You can still qualify for a premium tax credit and other savings if you enroll with an agent. But to get the savings, they must enroll you in a plan through the ACA public exchange.[16]

Find out where to go to access the ACA public marketplace in your state.

Use “free” benefits available on your health plan

If switching plans is not a good idea (or possible) at the moment, you can at least make sure you are getting the most from your existing coverage and monthly premium payments.

If your plan rewards you with a discount for going to the gym, make sure you reach your workout minimum every month. If your plan includes online wellness programs, use them!

And, of course, take advantage of the many preventive services that are mandated by the ACA. Services, tests and screenings available include (but are not limited to):[17]

  • Blood pressure screening for all adults
  • Cholesterol screening for adults of certain ages or at higher risk
  • Colorectal cancer screening for adults over 50
  • Depression screening for adults
  • Diabetes (Type 2) screening for adults with high blood pressure
  • Diet counseling for adults at higher risk for chronic disease
  • HIV screening for everyone ages 15 to 65, and other ages at increased risk
  • Many Immunization vaccines for adults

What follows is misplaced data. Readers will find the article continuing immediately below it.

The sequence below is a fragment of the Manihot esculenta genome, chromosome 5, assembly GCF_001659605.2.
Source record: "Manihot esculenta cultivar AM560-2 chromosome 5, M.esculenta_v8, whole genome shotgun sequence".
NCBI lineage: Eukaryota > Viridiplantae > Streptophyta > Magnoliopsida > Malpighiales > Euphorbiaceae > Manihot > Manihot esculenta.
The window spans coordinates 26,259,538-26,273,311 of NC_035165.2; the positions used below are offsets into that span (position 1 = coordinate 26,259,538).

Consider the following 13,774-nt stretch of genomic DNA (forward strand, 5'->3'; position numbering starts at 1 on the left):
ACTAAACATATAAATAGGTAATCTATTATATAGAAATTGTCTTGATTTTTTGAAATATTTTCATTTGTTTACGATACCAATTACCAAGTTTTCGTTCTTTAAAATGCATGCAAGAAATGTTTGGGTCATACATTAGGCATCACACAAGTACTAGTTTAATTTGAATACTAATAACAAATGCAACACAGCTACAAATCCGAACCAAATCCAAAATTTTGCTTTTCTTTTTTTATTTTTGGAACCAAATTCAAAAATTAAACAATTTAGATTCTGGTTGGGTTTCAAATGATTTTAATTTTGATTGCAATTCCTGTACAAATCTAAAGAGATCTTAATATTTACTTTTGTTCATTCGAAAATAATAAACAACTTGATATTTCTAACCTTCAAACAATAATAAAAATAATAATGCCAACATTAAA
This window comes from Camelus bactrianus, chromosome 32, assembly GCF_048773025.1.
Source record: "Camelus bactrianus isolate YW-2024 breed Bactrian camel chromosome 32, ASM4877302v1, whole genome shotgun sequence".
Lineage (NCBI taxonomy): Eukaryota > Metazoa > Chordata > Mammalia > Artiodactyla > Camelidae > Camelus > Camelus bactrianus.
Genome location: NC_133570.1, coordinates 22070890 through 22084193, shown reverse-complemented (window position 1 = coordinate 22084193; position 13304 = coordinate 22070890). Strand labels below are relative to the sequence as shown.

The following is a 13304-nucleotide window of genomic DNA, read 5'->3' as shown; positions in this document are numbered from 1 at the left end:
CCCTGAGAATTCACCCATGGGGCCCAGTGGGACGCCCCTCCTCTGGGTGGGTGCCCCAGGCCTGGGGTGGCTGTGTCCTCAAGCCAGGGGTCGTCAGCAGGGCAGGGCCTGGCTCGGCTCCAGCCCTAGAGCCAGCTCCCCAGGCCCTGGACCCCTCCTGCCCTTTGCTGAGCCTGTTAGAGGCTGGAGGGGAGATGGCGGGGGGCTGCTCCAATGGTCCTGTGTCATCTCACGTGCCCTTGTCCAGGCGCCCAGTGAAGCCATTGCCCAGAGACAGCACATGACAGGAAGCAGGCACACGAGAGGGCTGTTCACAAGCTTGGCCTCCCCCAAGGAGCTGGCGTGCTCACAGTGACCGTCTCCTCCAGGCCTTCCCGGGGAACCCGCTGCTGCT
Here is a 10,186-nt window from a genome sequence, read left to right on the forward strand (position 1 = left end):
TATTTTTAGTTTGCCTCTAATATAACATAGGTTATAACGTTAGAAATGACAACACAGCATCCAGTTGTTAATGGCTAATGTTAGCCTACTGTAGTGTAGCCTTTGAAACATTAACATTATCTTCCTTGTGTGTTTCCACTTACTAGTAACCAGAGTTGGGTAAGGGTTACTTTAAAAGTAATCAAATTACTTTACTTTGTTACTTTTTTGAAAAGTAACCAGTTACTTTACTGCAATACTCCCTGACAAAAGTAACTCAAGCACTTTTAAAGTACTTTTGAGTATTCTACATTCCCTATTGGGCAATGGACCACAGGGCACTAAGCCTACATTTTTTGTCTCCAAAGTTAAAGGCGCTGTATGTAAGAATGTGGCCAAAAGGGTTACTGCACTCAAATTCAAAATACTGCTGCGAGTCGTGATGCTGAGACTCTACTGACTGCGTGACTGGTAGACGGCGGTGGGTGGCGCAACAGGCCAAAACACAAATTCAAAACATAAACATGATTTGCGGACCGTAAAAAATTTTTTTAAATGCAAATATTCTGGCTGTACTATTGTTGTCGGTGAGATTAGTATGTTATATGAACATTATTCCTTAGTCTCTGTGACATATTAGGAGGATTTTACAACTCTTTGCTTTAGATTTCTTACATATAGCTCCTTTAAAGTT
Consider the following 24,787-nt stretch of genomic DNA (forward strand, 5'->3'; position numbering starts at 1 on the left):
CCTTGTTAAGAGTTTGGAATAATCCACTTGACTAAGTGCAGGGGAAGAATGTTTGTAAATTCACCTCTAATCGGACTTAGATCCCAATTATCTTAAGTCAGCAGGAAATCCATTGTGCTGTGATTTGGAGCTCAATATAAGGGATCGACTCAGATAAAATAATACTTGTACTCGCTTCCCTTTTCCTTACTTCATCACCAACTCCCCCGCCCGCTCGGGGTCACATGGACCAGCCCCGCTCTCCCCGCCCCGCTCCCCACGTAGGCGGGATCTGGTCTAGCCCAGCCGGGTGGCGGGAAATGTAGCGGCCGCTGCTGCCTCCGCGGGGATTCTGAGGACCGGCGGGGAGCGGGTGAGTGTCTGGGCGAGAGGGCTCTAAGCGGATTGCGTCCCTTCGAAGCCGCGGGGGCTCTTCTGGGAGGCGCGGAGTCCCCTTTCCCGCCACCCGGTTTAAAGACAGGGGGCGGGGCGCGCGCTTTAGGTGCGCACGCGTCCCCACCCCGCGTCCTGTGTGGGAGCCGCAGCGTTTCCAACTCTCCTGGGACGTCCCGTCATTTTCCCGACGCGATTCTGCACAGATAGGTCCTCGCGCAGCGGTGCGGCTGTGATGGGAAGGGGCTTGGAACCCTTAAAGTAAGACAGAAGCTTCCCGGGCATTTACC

• Alcohol misuse screening and counseling
  • Aspirin use to prevent cardiovascular disease for men and women of certain ages
  • Obesity screening and counseling for all adults
  • Sexually transmitted infection (STI) prevention counseling for adults at higher risk
  • Syphilis screening for all adults at higher risk
  • Tobacco use screening for all adults and cessation interventions for tobacco users

Learn more about the preventative services that are part of the ACA.

Consider a short term health insurance plan

If paying major medical insurance costs is not possible, you may consider short term health insurance rather than going completely uninsured. But it’s important to be aware of the limitations of these temporary health plans.

In states where they’re available, short term health plans can last up to 364 days depending on your state. However, short term medical plans are not ACA-qualifying, are not guaranteed issue and don’t cover the essential health benefits (e.g., preventive care and prescription drugs).

Short term medical plans are intended to provide coverage for unplanned illnesses or injuries that result in hospitalization. These plans typically have lower premiums than major medical because they provide less coverage.

Plans are often highly customizable so you can choose the benefits you need, and you can apply anytime as these plans are not subject to the annual open enrollment period.

The best way to find out if these policies are available and compare options is to request a quote.

Get a Short Term Health Insurance Quote

Summary + Next Steps

You do have options for saving money on your health insurance:

  • Look for ways to save money on your premiums or your deductible.
  • Review your plan to make sure it still fits your needs and make sure to actually use the “free” healthcare services and any additional perks your plan offers.
  • Get a quote for a short term medical policy rather than going uninsured if major medical premiums are too expensive – make sure you’re aware of the risks and limitations of such policies.

Call [phone_number] to speak with a licensed agent.

Have Questions? Speak to an Agent